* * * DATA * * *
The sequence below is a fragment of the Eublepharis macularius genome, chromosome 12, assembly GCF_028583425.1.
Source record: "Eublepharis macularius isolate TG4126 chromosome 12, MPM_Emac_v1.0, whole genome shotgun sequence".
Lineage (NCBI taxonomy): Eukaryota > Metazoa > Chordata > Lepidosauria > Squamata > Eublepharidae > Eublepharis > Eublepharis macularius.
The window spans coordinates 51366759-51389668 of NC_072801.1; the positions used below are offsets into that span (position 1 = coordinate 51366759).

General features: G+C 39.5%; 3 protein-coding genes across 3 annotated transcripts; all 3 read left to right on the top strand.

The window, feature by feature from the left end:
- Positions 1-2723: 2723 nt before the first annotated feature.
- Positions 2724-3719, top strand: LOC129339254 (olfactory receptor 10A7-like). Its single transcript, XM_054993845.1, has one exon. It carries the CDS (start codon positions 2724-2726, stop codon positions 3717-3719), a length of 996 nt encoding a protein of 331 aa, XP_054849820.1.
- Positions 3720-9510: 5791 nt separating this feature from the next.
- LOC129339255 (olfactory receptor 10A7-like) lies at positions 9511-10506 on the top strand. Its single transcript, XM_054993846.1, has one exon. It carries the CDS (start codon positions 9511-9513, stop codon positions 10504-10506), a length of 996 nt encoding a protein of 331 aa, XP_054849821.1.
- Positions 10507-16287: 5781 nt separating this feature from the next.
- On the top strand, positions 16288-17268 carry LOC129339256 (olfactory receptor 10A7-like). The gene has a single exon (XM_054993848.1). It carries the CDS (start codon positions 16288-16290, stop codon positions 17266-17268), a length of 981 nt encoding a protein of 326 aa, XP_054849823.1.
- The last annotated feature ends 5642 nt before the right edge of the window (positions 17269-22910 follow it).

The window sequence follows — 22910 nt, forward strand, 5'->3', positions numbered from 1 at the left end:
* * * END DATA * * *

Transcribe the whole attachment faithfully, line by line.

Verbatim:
The sequence below is a fragment of the Eublepharis macularius genome, chromosome 12, assembly GCF_028583425.1.
Source record: "Eublepharis macularius isolate TG4126 chromosome 12, MPM_Emac_v1.0, whole genome shotgun sequence".
Lineage (NCBI taxonomy): Eukaryota > Metazoa > Chordata > Lepidosauria > Squamata > Eublepharidae > Eublepharis > Eublepharis macularius.
The window spans coordinates 51366759-51389668 of NC_072801.1; the positions used below are offsets into that span (position 1 = coordinate 51366759).

General features: G+C 39.5%; 3 protein-coding genes across 3 annotated transcripts; all 3 read left to right on the top strand.

The window, feature by feature from the left end:
- Positions 1-2723: 2723 nt before the first annotated feature.
- Positions 2724-3719, top strand: LOC129339254 (olfactory receptor 10A7-like). Its single transcript, XM_054993845.1, has one exon. It carries the CDS (start codon positions 2724-2726, stop codon positions 3717-3719), a length of 996 nt encoding a protein of 331 aa, XP_054849820.1.
- Positions 3720-9510: 5791 nt separating this feature from the next.
- LOC129339255 (olfactory receptor 10A7-like) lies at positions 9511-10506 on the top strand. Its single transcript, XM_054993846.1, has one exon. It carries the CDS (start codon positions 9511-9513, stop codon positions 10504-10506), a length of 996 nt encoding a protein of 331 aa, XP_054849821.1.
- Positions 10507-16287: 5781 nt separating this feature from the next.
- On the top strand, positions 16288-17268 carry LOC129339256 (olfactory receptor 10A7-like). The gene has a single exon (XM_054993848.1). It carries the CDS (start codon positions 16288-16290, stop codon positions 17266-17268), a length of 981 nt encoding a protein of 326 aa, XP_054849823.1.
- The last annotated feature ends 5642 nt before the right edge of the window (positions 17269-22910 follow it).

The window sequence follows — 22910 nt, forward strand, 5'->3', positions numbered from 1 at the left end: